For some people, a friend is found in whomever they’re with at the time. For others, friendship is only discovered after months or even years of searching for that connection with somebody. For me, friendship has been found in many interesting ways throughout my life. I’ve not often had the leisure of living next door to a friend, or seeing someone regularly—friendships haven’t always been extremely easy for me to obtain since moving an uncomfortable distance from many of the people that I consider my friends. Being separated from the world of constant sociality has done something good for me—something which I hold very dear to my heart, no matter how odd it may be. I found a way to create unique friendships with people in my television.
When a movie is made, the ultimate goal of almost every story is to engross the viewer until he feels like he is really, vividly experiencing it. In my case, many filmmakers succeeded flawlessly. Of course, there are always those bad apples—by no means did I like every movie I watched, but those that I did like, I didn’t just like…I was passionate about them. One of my favorite movies as a child was “The Black Hole”, a sci-fi movie made in the 70’s. All of your doubts of my normalcy can be tossed out the window now—I was far from normal. Everything about this movie entranced me; from the long discussions that took place in uniform around a giant glass and chrome table, to the massive extent of the space ship in which it took place. From the robots that played “video games”, to the stunningly accurate portrayal of zero gravity. Every time the opening credits began to roll, my brother Jared and I would hum along with the incredible and timeless main theme of the movie, written by the insanely talented John Barry.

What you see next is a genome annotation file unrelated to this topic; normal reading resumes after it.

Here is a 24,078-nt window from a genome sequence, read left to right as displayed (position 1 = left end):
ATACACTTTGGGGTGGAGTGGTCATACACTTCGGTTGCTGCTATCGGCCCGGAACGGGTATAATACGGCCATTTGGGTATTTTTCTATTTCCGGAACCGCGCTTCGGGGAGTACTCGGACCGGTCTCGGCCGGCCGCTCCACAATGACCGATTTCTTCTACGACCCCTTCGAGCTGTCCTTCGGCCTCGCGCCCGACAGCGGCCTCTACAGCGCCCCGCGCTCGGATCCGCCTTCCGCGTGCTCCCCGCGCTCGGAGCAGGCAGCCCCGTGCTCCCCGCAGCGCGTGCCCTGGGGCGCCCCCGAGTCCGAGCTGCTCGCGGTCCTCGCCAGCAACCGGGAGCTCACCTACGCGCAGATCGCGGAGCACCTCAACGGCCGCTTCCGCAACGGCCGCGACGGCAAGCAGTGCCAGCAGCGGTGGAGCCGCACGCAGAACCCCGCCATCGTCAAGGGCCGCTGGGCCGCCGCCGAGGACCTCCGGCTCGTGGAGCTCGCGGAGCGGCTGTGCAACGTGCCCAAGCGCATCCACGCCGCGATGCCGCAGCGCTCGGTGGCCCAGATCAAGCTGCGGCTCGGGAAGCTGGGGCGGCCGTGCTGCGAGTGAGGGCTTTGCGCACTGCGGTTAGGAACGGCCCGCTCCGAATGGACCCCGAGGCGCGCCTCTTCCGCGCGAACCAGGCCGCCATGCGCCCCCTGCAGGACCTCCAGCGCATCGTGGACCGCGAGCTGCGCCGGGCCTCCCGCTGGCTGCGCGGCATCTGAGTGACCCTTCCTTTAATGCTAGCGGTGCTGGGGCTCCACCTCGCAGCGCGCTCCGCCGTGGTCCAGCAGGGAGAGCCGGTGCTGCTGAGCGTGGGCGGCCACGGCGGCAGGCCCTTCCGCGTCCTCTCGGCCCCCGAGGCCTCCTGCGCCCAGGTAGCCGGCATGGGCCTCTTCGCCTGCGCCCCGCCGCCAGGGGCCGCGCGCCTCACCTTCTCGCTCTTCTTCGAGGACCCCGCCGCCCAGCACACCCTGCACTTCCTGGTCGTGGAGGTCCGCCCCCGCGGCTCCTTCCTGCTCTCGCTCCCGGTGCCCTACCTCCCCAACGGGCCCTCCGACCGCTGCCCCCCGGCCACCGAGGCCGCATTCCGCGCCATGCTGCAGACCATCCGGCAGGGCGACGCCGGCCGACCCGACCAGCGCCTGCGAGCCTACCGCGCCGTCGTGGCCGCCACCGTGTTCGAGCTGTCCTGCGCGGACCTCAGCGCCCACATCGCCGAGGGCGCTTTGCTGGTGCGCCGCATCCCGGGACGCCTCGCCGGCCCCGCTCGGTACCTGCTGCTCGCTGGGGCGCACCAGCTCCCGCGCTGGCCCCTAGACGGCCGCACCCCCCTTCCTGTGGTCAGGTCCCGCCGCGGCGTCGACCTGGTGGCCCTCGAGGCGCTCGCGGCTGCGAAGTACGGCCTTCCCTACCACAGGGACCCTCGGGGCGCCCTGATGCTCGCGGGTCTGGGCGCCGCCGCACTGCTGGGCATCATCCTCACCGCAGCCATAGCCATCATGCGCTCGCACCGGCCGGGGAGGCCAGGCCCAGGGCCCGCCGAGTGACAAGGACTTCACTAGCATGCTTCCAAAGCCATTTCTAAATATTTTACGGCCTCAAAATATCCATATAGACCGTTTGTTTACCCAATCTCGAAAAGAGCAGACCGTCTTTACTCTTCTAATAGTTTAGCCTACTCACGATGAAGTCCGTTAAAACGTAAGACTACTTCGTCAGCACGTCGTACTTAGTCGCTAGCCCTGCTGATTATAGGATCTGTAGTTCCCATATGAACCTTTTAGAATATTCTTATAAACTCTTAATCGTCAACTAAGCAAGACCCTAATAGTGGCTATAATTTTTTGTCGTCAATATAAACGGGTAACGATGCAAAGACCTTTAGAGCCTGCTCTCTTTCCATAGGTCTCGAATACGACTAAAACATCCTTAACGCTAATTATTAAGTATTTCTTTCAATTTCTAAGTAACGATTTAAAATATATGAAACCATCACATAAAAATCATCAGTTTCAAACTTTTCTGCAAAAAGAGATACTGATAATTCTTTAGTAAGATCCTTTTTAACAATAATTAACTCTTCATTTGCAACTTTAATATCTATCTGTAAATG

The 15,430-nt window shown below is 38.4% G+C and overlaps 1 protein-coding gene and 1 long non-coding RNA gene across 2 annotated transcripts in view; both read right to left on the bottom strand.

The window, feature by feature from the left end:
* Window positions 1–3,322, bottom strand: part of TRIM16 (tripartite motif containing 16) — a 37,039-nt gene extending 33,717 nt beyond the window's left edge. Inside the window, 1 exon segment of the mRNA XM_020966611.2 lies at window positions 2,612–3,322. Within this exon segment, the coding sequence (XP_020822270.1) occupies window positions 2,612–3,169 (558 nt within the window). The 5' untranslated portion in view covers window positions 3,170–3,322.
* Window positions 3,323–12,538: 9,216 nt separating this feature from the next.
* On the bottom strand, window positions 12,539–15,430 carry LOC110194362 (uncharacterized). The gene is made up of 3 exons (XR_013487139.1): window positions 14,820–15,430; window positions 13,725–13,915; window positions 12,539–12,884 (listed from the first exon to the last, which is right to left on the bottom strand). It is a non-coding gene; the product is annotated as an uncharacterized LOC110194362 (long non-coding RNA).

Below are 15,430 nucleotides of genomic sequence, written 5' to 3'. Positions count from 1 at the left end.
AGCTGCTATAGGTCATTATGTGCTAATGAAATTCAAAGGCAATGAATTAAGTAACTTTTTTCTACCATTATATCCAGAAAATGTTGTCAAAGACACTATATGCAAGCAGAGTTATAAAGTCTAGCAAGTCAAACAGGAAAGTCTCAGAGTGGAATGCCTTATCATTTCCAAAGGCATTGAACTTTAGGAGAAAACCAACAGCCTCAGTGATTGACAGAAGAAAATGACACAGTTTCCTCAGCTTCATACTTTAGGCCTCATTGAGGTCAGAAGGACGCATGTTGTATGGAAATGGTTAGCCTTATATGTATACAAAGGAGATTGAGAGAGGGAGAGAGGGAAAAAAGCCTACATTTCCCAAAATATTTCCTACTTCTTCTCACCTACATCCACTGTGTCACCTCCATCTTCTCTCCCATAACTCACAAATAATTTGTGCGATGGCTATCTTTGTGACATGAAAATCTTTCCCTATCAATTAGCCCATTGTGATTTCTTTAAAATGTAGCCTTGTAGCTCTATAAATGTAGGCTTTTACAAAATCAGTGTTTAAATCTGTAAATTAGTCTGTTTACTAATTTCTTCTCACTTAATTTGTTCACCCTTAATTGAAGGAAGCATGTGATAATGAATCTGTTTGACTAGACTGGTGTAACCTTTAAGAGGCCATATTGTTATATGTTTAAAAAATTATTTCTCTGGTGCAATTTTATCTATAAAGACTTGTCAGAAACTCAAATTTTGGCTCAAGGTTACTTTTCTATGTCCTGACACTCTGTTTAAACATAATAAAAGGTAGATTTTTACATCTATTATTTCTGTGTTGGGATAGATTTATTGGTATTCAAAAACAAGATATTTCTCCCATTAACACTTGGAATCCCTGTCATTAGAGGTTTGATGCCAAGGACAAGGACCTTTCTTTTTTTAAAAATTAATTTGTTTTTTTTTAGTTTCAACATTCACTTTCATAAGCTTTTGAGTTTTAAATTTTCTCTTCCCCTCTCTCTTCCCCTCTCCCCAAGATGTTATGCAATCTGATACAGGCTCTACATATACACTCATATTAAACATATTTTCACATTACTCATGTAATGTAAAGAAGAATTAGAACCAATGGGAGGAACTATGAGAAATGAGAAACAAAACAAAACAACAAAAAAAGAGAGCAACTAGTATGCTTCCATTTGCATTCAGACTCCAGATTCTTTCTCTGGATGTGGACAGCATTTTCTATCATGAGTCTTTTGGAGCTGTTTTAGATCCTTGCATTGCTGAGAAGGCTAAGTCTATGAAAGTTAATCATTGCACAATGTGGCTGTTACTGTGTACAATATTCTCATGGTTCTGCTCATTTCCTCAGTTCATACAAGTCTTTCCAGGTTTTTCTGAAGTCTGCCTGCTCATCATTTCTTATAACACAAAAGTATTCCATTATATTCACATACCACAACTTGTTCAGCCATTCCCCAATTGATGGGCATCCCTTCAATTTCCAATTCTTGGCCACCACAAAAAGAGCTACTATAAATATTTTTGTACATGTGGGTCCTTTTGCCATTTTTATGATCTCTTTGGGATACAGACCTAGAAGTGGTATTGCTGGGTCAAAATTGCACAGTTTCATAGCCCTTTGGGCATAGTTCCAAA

Since we’re in the vein of starships and uniforms, I should definitely bring up another huge part of my childhood—Star Trek Voyager. This was one of the most viewed TV shows in our house. It ran every weeknight for a good four years or so; during that time, the crew of the starship Voyager became like a second family. We were acutely familiar with every aspect of that show—right down to the names of every crew member, their ranks, their uniform colors, how many buttons they had on their collar, and even most of their family histories which lay back on earth—far away from the Delta Quadrant in which they had been lost for years. Am I starting to sound like a geek now?
When we discovered Steven Spielberg, I think we pretty much hit movie paradise right then and there. Every Spielberg film we could find we drank in with all the fervor we could muster; The Indiana Jones trilogy, E.T., Jurassic Park, Hook…the list could go on and on. Each one of these exquisite films was accompanied by an equally magnificent score by the brilliant and undefeated John Williams. “Hook” especially held a very special place in our hearts. The magic found in the beautiful twist on the story of Peter Pan and the spritely vigor and nostalgic energy of the music were a tender sensory overload!
I’ve found throughout my life that these films have not only instilled a colossal appreciation for a good story and production in my mind, but they’ve also given me many valuable messages to ponder and expound upon in my own thinking. Though movies are made with a specific purpose, I still believe that they are what you make of them. As a child, they were the means of making thousands of incredible memories. Now, I find them to not only be that, but so much more. They inspire me to be all that I can be. They show me that not everything in life has to be dark and hopeless—life is what I make of it as I follow the divine will of my Savior, Jesus Christ. God gave me a passion for stories in every form. Without them, I wouldn’t be who I am. The world we live in is sinful and corrupt, but it is our job to dig the good out of the world and make the most of it. The earth is under a powerful light source—the Son of God, who gave us, His children, hope in a fallen world. With Him, there is a light for every shadow.
P.S. Please read my last post, "The Affinity of Soul and Song", and join in if you can!
To read more memories, please visit Lynnette Kraft @ Dancing Barefoot.